In order to earn miles & points, many people “manufacture spend”. That is, people find ways to increase credit card spend (to get rewards) while getting their money back. There are many techniques for doing this, and PayPal is a component of some of them. Unfortunately, while these techniques are perfectly legal, they are often also used for money laundering and other illegal activities. As a result, PayPal frequently freezes accounts of those who manufacture spend because they appear to be doing something illegal.
In response to a recent post about PayPal freezing accounts, an anonymous PayPal employee stepped forward and offered to answer our questions. In this post, I’ve summarized answers to two such questions. Many more questions will be answered in future posts.
Question (part A): Do you know of any safe way to use PayPal to manufacture spend?
The only way to use the PayPal My Cash card safely is to use loaded funds to make purchases rather than finding ways to withdraw the money. Since eBay often has gift cards available at a discount, buying gift cards is a good way to spend your PayPal funds. Walmart, Target, Home Depot, Gyft, and many other merchants accept PayPal as well.
If you have the PayPal Debit Card, use it to make purchases rather than to get cash back.
Question (part B): Is there a pattern of use that will avoid shutdown?
Most account reviews are initiated by customer service agents. Agents are not trained to look for any specific behavior, so pretty much anything can lead to a review. Reviewers then look for the following warning signs that indicate the possibility of money laundering or other illicit activities:
- Are funds being moved to another account before being withdrawn?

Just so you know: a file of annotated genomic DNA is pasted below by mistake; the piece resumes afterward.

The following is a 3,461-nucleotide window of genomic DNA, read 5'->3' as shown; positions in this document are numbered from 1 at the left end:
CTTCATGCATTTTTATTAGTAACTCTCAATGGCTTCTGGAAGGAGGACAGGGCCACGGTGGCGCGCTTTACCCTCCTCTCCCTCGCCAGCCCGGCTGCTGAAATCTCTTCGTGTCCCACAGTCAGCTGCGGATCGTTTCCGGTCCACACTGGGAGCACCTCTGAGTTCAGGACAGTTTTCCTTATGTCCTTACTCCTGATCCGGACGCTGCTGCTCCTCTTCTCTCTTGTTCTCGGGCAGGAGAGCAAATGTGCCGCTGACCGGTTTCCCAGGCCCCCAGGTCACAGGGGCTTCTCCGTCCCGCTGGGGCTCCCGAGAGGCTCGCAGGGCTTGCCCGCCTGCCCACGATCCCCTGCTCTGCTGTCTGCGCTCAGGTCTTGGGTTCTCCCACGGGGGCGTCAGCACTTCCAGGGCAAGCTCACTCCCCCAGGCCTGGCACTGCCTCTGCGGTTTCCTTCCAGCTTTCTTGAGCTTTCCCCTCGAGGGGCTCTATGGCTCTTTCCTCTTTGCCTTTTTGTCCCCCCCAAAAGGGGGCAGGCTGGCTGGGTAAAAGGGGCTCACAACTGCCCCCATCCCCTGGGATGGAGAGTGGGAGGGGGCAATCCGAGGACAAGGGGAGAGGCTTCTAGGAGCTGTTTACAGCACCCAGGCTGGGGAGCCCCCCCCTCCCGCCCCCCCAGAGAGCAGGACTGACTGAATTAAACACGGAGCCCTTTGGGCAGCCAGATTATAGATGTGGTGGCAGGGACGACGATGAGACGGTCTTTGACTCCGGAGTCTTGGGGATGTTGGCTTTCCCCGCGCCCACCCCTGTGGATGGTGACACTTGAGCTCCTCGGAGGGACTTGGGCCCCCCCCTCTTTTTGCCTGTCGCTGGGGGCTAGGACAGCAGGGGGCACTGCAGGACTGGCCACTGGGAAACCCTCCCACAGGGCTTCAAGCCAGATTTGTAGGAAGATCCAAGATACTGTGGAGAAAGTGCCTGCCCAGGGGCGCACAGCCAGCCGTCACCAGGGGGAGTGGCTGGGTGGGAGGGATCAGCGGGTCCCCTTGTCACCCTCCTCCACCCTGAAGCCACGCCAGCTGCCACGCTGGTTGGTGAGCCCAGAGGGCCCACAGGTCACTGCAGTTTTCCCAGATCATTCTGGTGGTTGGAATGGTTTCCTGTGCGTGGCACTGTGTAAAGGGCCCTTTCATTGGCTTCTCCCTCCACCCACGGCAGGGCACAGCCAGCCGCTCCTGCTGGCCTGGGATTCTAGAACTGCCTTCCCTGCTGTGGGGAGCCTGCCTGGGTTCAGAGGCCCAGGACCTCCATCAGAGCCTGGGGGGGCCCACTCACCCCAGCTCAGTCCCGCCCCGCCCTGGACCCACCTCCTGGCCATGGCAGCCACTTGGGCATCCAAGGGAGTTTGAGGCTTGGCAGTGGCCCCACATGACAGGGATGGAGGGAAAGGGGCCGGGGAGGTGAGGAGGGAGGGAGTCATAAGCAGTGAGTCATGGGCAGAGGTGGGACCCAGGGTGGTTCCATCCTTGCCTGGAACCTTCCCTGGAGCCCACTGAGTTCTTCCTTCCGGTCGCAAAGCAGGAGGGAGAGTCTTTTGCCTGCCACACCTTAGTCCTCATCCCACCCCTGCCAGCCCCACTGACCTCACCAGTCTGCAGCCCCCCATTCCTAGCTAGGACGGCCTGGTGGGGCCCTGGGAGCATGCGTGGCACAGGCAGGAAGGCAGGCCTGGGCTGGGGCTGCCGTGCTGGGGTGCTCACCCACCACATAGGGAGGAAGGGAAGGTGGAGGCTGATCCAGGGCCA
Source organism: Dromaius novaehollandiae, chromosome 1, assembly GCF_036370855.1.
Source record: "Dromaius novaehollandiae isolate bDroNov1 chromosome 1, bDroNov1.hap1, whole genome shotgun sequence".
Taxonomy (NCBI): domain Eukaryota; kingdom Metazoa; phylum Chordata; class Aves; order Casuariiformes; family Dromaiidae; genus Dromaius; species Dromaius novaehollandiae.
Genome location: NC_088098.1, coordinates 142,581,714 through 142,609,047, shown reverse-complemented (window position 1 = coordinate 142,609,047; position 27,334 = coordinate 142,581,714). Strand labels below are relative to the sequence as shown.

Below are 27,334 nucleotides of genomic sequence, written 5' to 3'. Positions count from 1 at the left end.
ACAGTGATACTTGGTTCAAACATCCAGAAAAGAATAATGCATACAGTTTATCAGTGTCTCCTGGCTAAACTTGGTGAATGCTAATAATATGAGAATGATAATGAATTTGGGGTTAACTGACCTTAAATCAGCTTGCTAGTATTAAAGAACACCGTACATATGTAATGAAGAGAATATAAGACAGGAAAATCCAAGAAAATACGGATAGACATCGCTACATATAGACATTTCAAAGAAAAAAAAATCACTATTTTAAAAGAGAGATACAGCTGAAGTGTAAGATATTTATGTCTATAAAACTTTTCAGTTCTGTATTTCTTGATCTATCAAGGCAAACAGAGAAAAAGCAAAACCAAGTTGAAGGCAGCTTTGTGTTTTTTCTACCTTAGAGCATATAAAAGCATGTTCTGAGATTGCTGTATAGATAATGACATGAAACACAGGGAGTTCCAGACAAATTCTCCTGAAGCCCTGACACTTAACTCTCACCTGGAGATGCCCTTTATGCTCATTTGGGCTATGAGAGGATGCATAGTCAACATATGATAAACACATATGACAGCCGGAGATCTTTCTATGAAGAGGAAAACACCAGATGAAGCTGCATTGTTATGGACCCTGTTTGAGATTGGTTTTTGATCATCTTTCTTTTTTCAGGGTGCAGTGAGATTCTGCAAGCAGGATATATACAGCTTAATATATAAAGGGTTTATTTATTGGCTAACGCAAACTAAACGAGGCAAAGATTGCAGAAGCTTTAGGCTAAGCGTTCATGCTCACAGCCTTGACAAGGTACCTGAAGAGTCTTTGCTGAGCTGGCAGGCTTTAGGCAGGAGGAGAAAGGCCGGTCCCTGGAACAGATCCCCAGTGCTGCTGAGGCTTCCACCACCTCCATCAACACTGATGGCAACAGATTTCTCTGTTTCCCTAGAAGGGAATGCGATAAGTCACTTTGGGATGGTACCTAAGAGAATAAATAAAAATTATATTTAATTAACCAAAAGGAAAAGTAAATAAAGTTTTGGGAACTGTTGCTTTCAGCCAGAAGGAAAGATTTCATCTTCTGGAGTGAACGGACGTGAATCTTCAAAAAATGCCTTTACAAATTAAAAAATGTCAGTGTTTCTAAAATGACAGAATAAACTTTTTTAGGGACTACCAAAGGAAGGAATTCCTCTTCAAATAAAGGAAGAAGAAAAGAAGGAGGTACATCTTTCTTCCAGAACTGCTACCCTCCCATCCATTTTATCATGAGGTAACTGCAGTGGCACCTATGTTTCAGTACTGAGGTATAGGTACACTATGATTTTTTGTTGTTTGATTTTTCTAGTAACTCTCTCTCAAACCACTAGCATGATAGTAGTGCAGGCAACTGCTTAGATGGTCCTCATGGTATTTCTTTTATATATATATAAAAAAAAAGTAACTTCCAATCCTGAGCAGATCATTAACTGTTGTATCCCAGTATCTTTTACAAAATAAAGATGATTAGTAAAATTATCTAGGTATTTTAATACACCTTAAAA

- How often are funds loaded and unloaded?
- Are prepaid bank accounts or credit cards being used?
- Are funds added multiple times a day?
Unfortunately, there are no hard and fast rules. Some account auditors are suspicious of any use of the PayPal My Cash card.
Here’s a tip that may help: If you receive a warning email from PayPal, call and ask to be connected to the escalations team. Explain what you were doing. If you explain that you were trying to earn points and miles, it is less likely that your account will be limited. Even if your account has already been limited, it’s worth trying to contact the escalations team.
Frequent Miler’s view
As I’ve stated before (see: “Beware buying PayPal My Cash cards,”) I’d recommend simply staying away from PayPal with respect to manufacturing spend. Using PayPal funds to buy things, as Anonymous suggests, isn’t really a form of manufactured spending since you could have always used your credit card directly for those same purchases. That said, there may be opportunities to increase credit card rewards by using a card that gets a drugstore category bonus, for example, to buy My Cash Cards at a drugstore, and then use your PayPal funds for everyday spend.
If you insist on continuing to manufacture spend with My Cash cards (against my advice), I’d recommend:
- Go slow:
- Don’t buy more than 1 per day.
- Don’t load more than 1 per day to your account.
- Don’t withdraw funds right away.
- Mix in regular use: Use PayPal funds to buy things rather than just for moving money around.
- Do not link prepaid cards to your PayPal account
- Do not withdraw funds from PayPal to a prepaid account.
- Don’t move funds from one account to another before withdrawing those funds.
Much more to come
Anonymous (AKA MSnowden) has many more answers for us. As I receive the answers (based on questions asked by me, and by readers in response to the original post), I’ll do my best to summarize those answers and alter phrases to protect Anonymous’ identity. Stay tuned.
If you have other questions for Anonymous/MSnowden, please head over to the original post and add your question to the comments section (if no one has already asked the question). Here’s the original post: Anonymous PayPal employee to answer manufactured spend questions.
Last updated on March 31st, 2019